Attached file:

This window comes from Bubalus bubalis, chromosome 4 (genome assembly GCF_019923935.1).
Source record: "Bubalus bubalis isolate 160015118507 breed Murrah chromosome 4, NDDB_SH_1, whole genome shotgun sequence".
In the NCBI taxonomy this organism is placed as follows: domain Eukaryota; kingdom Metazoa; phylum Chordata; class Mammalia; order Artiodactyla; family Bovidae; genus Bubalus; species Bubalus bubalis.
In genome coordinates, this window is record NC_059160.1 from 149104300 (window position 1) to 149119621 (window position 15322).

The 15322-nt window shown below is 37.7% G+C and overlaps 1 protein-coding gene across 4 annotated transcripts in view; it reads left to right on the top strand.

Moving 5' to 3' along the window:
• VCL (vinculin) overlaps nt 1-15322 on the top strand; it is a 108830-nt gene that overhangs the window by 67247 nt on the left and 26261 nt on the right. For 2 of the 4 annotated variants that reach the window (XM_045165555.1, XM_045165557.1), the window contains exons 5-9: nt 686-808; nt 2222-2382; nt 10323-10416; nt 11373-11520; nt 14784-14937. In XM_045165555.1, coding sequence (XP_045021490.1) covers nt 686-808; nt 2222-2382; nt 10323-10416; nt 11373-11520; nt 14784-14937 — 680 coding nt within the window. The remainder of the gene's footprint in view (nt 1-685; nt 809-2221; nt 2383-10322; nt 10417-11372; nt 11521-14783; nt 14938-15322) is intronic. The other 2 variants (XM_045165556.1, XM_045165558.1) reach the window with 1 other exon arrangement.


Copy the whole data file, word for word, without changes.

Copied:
This window comes from Bubalus bubalis, chromosome 4 (genome assembly GCF_019923935.1).
Source record: "Bubalus bubalis isolate 160015118507 breed Murrah chromosome 4, NDDB_SH_1, whole genome shotgun sequence".
In the NCBI taxonomy this organism is placed as follows: domain Eukaryota; kingdom Metazoa; phylum Chordata; class Mammalia; order Artiodactyla; family Bovidae; genus Bubalus; species Bubalus bubalis.
In genome coordinates, this window is record NC_059160.1 from 149104300 (window position 1) to 149119621 (window position 15322).

The 15322-nt window shown below is 37.7% G+C and overlaps 1 protein-coding gene across 4 annotated transcripts in view; it reads left to right on the top strand.

Moving 5' to 3' along the window:
• VCL (vinculin) overlaps nt 1-15322 on the top strand; it is a 108830-nt gene that overhangs the window by 67247 nt on the left and 26261 nt on the right. For 2 of the 4 annotated variants that reach the window (XM_045165555.1, XM_045165557.1), the window contains exons 5-9: nt 686-808; nt 2222-2382; nt 10323-10416; nt 11373-11520; nt 14784-14937. In XM_045165555.1, coding sequence (XP_045021490.1) covers nt 686-808; nt 2222-2382; nt 10323-10416; nt 11373-11520; nt 14784-14937 — 680 coding nt within the window. The remainder of the gene's footprint in view (nt 1-685; nt 809-2221; nt 2383-10322; nt 10417-11372; nt 11521-14783; nt 14938-15322) is intronic. The other 2 variants (XM_045165556.1, XM_045165558.1) reach the window with 1 other exon arrangement.